The use of polymer matrix composites (PMCs) to replace metal components is providing the Department of Defense (DoD) with a cost effective path to create lighter, more fuel efficient, and faster vehicles (land, sea, and air). In addition, PMCs do not suffer from the effects of corrosion like their metal counterparts so there is significant savings in maintenance over a component lifetime and DoD can avoid the use of corrosion inhibiting coatings that contain toxic chemicals (e.g., those that contain hexavalent chromium). One negative aspect to PMC production and repair is that volatile organic compounds (VOCs) are often produced during processing and cure of the PMC. Elimination of VOCs is a critical objective and is essential for increasing PMC applications while decreasing their environmental footprint. Since repair work is often done in the field where environmental control is difficult, VOC elimination is especially important.
The primary objective of this project was to eliminate VOCs during the repair of composite structures at DoD maintenance facilities. This project was intended to demonstrate the feasibility of using phenyl ether-based reactive diluents with extremely low volatility to eliminate or drastically reduce VOCs by replacing the reactive diluent styrene in vinyl polyester (VE) resins. In addition, this project sought to develop a photo-initiated curing system as a first step in increasing DoD’s flexibility in composite repair strategies.
The approach for this project was to develop reactant diluents starting from the readily available and inexpensive phenyl ether. This compound can be quickly and efficiently converted to styryloxy derivatives that have the potential to serve as reactive diluents for vinyl ester resins, thus replacing styrene altogether. Experiments were conducted to determine how well the new compounds will “dissolve” the vinyl ester resins. By systematic changes in the R-group, viscosity, solubility, and vapor pressure of the new reactive diluents can be tailored.
Candidates that show the best combination of efficient chemical synthesis, significantly low vapor pressure, and low viscosity for the polyester blends were selected. Composite lay-ups were fabricated using the polyester blends and traditional initiators. These test panels were evaluated using standard American Society for Testing and Materials (ASTM) methods for compression and shear strength. Concurrently, virgin composite lay-ups using store-bought polyester resins were prepared in 1/8-inch thick (1-inch wide) test samples for evaluation. Engineered defects consisting of 1/2-inch holes were made and repaired using styrene-based polyester blends and the new phenyl ether blends. The "repaired" samples were tested for mechanical strength and repair appearance.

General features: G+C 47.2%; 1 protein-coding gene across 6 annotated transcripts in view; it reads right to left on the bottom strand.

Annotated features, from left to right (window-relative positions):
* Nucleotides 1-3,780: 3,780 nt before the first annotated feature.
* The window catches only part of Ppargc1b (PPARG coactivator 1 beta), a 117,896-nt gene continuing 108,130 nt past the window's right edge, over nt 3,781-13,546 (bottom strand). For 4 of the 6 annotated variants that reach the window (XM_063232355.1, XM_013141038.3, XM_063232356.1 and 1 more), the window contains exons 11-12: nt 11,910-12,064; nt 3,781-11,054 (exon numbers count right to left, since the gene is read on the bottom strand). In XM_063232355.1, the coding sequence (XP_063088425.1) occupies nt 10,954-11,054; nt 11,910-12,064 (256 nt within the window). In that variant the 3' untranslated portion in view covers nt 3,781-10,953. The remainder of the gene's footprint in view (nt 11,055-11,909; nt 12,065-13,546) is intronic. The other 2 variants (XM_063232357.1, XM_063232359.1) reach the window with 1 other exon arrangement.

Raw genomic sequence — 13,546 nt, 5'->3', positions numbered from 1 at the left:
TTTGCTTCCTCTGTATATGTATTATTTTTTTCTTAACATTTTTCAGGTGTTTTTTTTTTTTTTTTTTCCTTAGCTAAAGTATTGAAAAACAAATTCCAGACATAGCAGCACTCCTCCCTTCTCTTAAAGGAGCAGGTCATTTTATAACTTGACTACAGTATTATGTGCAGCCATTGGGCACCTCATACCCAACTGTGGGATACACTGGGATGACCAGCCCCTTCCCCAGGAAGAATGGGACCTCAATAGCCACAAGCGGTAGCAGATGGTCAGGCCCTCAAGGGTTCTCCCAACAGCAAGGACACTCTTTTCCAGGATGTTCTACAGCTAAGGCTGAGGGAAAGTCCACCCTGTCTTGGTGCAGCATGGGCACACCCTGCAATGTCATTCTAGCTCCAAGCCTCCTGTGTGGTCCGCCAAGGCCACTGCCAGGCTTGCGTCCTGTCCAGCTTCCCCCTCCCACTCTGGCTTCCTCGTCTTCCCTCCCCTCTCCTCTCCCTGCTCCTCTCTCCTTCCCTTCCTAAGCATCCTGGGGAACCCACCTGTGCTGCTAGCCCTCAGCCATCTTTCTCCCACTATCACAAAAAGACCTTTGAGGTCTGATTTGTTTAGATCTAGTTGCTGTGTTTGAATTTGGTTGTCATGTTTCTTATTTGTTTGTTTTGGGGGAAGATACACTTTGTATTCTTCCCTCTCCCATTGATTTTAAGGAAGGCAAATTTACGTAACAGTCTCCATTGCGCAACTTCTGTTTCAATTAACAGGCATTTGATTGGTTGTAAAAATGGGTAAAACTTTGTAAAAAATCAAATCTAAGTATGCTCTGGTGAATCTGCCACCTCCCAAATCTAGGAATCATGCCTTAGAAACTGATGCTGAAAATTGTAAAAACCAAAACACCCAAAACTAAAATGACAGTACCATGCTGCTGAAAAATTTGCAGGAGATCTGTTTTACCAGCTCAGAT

This project was successful in preparing three new reactive diluents for use with vinyl ester resins. The new reactive diluents (RDs), 4-(4’-tributylsilylphenoxy)styrene (S1), (3-phenoxyphenyl)methyl methacrylate (A1), and 4-phenoxyphenyl methacrylate (A2) were prepared in quantities ranging from 12 to 100 g and each RD was fully characterized by analytical and spectroscopic methods. Each of the RDs prepared in this study possessed viscosities at ~100 cP and vapor emissions were reduced by 10,000+ times when compared to styrene. This project found that S1 did not react well with the VE and this led to phase separation. In addition, S1 was found to be unreactive when exposed to UV light in the presence of 1 wt-% Ph3S(CF3SO3). In contrast, both A1 and A2 were found to cure well with the VE resin utilizing common free-radical initiators.
Mixtures of A1 and A2 from 30 to 60 wt-% with the VE resin were prepared and yielded a homogeneous solution. A mixture of ~50 wt-% was selected as the most suitable for repair work. Characterization of the resin mixtures and a composite layup indicated that cured A1 suffers from a low glass transition temperature (Tg). Thermogravimetric analysis data indicate this may be due to a small amount of unreacted A1. At this point, A2 appeared as the top candidate to pursue for repairing the engineered defects. It is noteworthy to mention that this reactive diluent VE repair resin contains no styrene.
Repair of 1” holes were performed using A2 and styrene as the reactive diluent. Each RD afforded void free repairs as well as providing ample wet-out and layup workability. Mechanical testing for the repaired samples showed no statistical difference in failure mode/strength; however, in both cases the repair recovered only a small portion of the materials original strength.
This program demonstrated that a styrene free VE repair resin can be developed based on phenyl ether derivatives. Further testing at a larger scale is needed to more fully evaluate the strength and mechanical properties for this new class of reactive diluents.